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ROYAL DUTCH SHELL FOUNDER SIR HENRI DETERDING, NAZI FINANCIER
NAZI HISTORY OF ROYAL DUTCH SHELL
Royal Dutch Shell conspired directly with Hitler, financed the Nazi Party, was anti-Semitic and sold out its own Dutch Jewish employees to the Nazis. Shell had a close relationship with the Nazis during and after the reign of Sir Henri Deterding, an ardent Nazi, and the founder and decades-long leader of the Royal Dutch Shell Group. His burial ceremony, which had all the trappings of a state funeral, was held at his private estate in Mecklenburg, Germany. The spectacle (photographs below) included a funeral procession led by a horse-drawn funeral hearse with senior Nazis officials and senior Royal Dutch Shell directors in attendance, Nazi salutes at the graveside, swastika banners on display and wreaths and personal tributes from Adolf Hitler and Reichsmarschall, Hermann Goring. Deterding was an honoured associate and supporter of Hitler and a personal friend of Goring.
Deterding was the guest of Hitler during a four-day summit meeting at Berchtesgaden. Sir Henri and Hitler both had ambitions on Russian oil fields. Only an honoured personal guest would be rewarded with a private four-day meeting at Hitler’s mountain top retreat.
Shell appeased and collaborated with the Nazis. The oil giant instructed its employees in the Netherlands to complete a form giving particulars about their descent, which for some, amounted to a self-declared death warrant. Shell used slave labour and was a close business partner in Germany of I.G. Farben, the notorious Nazi run chemical giant that also used slave labour and supplied the Zyklon-B gas used during the Holocaust to exterminate millions of people, including children. Shell continued the partnership with the Nazis in the years after the retirement of Sir Henri and even after his death. It was money generated on Shell forecourts around the world, profiteering from cartel oil prices, that funded the Nazi party and saved it from financial collapse. Evidence about Shell’s Nazi connections can be found in extracts from “A History of Royal Dutch Shell” Volumes 1 and 2 authored by historians paid by Shell, who had unrestricted access to Shell archives. There are 67 pages in total, so takes some time to download.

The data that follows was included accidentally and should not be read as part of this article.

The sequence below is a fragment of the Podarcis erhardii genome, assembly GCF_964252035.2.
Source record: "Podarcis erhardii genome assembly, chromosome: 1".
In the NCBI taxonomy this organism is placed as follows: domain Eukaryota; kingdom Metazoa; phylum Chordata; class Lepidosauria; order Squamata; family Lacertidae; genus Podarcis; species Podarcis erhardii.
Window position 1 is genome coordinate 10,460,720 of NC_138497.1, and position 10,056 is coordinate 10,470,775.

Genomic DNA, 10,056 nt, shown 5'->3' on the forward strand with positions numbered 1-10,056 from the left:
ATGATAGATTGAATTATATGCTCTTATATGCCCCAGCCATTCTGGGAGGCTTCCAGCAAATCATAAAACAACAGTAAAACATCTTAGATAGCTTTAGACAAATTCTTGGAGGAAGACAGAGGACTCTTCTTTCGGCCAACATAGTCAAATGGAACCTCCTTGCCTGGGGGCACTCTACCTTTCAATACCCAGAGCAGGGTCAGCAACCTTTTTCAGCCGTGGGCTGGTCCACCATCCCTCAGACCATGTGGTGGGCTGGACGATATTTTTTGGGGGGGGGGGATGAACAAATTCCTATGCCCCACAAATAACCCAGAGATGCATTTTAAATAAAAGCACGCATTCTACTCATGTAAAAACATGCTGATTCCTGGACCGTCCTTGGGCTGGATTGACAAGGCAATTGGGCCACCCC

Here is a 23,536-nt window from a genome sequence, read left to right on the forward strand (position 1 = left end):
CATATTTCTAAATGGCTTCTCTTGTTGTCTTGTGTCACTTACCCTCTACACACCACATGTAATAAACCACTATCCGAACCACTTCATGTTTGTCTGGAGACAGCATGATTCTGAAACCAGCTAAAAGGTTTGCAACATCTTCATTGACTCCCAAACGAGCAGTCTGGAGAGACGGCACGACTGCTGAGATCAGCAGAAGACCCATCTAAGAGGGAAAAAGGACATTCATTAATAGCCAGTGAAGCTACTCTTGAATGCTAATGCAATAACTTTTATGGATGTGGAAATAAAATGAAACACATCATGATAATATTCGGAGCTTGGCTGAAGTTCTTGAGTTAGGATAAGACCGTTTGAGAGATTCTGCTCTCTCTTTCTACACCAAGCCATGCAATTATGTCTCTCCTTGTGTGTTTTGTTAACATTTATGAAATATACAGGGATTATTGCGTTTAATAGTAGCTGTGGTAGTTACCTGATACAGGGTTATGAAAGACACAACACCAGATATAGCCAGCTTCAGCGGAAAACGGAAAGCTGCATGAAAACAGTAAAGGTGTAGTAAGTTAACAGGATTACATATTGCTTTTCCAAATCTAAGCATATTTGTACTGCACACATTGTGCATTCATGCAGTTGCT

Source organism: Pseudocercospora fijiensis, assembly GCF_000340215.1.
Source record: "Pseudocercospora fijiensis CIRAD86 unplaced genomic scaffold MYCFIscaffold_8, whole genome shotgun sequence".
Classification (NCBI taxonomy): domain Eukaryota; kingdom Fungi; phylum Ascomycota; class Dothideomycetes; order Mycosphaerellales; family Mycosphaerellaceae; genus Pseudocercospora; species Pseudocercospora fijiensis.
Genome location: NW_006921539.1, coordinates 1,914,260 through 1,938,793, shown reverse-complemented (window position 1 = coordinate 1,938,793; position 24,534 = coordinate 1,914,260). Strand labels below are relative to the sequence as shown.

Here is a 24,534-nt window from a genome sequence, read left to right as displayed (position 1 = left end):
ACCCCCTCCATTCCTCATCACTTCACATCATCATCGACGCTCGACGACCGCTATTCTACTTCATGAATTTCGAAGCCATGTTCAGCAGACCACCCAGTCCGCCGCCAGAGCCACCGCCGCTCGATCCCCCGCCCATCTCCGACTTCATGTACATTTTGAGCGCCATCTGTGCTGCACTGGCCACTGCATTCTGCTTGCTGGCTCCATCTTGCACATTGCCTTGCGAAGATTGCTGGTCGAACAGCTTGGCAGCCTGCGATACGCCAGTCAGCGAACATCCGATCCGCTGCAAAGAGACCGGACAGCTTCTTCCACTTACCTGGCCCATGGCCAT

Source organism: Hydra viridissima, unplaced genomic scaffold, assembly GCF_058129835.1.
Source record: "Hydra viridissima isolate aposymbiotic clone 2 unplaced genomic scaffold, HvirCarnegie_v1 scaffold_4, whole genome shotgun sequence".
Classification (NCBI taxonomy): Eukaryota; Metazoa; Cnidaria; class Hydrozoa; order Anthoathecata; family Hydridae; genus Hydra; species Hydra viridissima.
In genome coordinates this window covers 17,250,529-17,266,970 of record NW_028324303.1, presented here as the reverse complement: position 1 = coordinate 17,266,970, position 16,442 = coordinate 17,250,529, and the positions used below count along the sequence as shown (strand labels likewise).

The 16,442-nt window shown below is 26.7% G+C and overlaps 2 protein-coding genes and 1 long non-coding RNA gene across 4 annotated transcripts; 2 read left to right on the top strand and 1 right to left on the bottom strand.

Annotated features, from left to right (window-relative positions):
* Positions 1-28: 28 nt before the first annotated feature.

Photograph (full size here) shows a Swastika flag flying at the head office of Royal Dutch Petroleum, 30 Carel van Bylandtlaan, The Hague, during the Nazi occupation of the in World War II (From Image Database Hague Municipal)
Sir Henri Deterding (photograph above and oil painting below), the founder of the Royal Dutch Shell Group – known as “The Most Powerful Man in the World” – who became an ardent Nazi and financial supporter of Hitler and the Nazi party on behalf of his beloved company, Shell.